A Mississippian in Japan — Good bacteria? 

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Here in Okinawa, one of my regular duties within my job description for the U.S. Army is community relations. As anyone can imagine, community relations in Japan are quite different from community relations at my old job at the Seabee base.

One of our community relations partners, the Yomitan Family Support Center, hosts our unit for an annual storybook meet-up. Each month, personnel from my unit visit the center that caters to single mothers, new mothers, and financially unstable mothers. All sorts of socialization activities are planned for babies and toddlers. There are other classes offered like breastfeeding tutorials, diaper changing, sleep habits of babies, and many more helpful blocks of instruction. It really is a top-notch organization, and many of the moms have seemed to be very grateful when I go to read storybooks in English.

The purpose of reading the storybooks in English is to give infants and toddlers familiarity with English sounds, words, accents, etc. This activity is in no way designed to teach English or for any of the stories to actually be understood. Researchers have proven that hearing a foreign language spoken in that native tongue at early stages helps develop children’s ability or aptitude for that language later in life.

I’ve been to the family support center quite a few times since my first storybook reading, but I suspect none of them will be as memorable as my first encounter. My Japanese counterpart in the office made a few comments in Japanese and gave me the floor. I was nervous but happy to make my own introductions. In Japanese, I told the crowd of moms and babies my name and explained that I had just moved from Mississippi to Okinawa within the past couple of weeks.

There was a murmur on one side of the crowd of ladies. They were all whispering in Japanese and gesturing toward me. After I finished talking about myself, I was approached by a cute petite lady with a few-month-old baby who seemed to have already grown to half her size. She was the most vocal one of the group of ladies chatting in the corner of the room when I used the phrase “Shusshin Wa Mississippi Des,” meaning I am from Mississippi.

“Could you please hold my baby?” She said in heavily accented English as she thrust her baby skyward toward me. I took her baby from her, thinking that maybe she needed a restroom break or something. Instead of walking away to take care of other business, she stood there fixated on her baby and me. She asked me to hold him for several minutes and asked me to make skin-to-skin contact, which was starting to pique my curiosity.

Again, I am brand new to this island and to this culture. The last thing I wanted to do was to offend her. I figured that as long as she was requesting I hold her baby skin-to-skin in the safety of a crowded room, no harm could come of it.

After a few minutes, I started to feel grateful that she was asking me to hold her baby. I started to feel honored that she would trust a strange foreigner to hold her baby. The baby, however, screamed for his mother the entire time and squirmed to get free from my embrace. It was an odd moment for me, and the mom smiled from ear to ear to assure her baby that everything was all right. Eventually, it was time to give the baby back. The mother looked at me and touched my arm. “Thank you so much for this.” She said with a heartfelt smile and a short customary bow that is used as a sign of respect in lieu of a handshake or hug.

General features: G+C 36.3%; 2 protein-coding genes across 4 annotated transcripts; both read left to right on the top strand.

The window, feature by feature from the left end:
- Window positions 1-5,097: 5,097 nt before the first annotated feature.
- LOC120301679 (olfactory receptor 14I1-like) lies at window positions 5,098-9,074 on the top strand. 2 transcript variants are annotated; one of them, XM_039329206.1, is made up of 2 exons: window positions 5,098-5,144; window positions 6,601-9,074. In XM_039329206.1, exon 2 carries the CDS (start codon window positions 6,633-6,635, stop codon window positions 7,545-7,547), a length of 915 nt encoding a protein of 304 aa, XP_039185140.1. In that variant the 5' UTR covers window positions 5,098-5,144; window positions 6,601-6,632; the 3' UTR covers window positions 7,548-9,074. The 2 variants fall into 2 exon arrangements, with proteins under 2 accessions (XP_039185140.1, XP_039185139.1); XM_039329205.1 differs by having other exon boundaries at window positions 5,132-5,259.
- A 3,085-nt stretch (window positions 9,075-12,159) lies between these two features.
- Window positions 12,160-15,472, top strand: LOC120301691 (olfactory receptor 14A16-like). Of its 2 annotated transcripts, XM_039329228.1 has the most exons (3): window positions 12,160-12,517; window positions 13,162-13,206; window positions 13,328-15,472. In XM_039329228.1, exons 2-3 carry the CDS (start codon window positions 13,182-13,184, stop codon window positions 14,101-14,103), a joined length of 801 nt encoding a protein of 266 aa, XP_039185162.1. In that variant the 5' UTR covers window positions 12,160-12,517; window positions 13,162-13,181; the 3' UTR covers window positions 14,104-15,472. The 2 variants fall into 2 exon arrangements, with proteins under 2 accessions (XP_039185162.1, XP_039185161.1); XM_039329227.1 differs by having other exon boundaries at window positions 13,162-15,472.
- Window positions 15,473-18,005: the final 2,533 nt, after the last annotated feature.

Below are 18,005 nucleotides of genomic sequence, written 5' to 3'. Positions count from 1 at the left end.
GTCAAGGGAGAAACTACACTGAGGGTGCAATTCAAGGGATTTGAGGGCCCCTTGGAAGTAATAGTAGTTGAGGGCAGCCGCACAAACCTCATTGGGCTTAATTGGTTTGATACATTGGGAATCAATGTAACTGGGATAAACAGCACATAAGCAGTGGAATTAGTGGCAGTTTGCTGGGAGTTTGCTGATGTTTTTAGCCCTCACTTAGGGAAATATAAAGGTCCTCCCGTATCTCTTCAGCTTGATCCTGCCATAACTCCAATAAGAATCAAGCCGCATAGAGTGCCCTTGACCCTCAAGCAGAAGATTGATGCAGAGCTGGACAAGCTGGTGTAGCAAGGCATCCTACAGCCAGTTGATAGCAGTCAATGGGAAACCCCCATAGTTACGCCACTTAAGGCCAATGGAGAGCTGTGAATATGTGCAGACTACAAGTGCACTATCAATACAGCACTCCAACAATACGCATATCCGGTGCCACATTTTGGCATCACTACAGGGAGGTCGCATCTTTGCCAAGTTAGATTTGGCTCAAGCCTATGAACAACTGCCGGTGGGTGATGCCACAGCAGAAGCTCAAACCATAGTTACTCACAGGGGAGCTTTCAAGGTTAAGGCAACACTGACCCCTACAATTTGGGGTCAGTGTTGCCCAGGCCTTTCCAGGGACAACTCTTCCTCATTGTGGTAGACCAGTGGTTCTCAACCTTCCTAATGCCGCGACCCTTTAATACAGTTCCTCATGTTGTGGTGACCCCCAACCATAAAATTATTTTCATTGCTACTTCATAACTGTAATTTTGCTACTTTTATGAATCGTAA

I told her that it was no problem. She repeated again, “Thank you for sharing your unique bacteria with my baby.”

I was dumbfounded and asked, “What?!?” She responded, “My family has never touched anyone from Mississippi before. I wanted my baby to absorb some of the human flora from a person that recently lived in Mississippi. It will make him stronger,” she explained.

I didn’t know what to say except a curt “You are welcome, ma’am.” After I made my exit from the event, I sat in my car and died laughing. I have never in my life been asked to share my particular brand of bacteria with anyone. I also know from my studies that the Japanese are not touchy-feely at all. So, this would be one of the rare times and stranger in Japan dared to touch my dirty “gaijin” (Japanese word for foreigner) skin.

There has only been one other time when a Japanese stranger overtly touched me. She was a young, drunk, and extremely pretty Japanese lady in Sapporo who ran up to me in the freezing cold and vigorously rubbed my bushy beard, and screamed, “Kuma-san!” which means Mr. Bear in English. She ran off into the crowded ice sculpture festival, and I never saw her again.

Later, I googled human flora, and no doubt it is a real part of microbiology. It turns out that flora is a term used for the aggregate of microorganisms found on the surface of human skin, in the intestinal tract, and in the mucus membranes.

I couldn’t help but think that the science might be a bit more nuanced than rubbing my skin on another person, but hey…who knows? It seems like this type of science might have been what killed off the native tribes when Columbus and Cortez explored the Americas. I prayed for weeks that this baby didn’t come down sick with some sort of American affliction. Thank God it hasn’t come to that. Last month, I saw the baby and he is doing great. I guess my Mississippi bacteria was pretty good after all.

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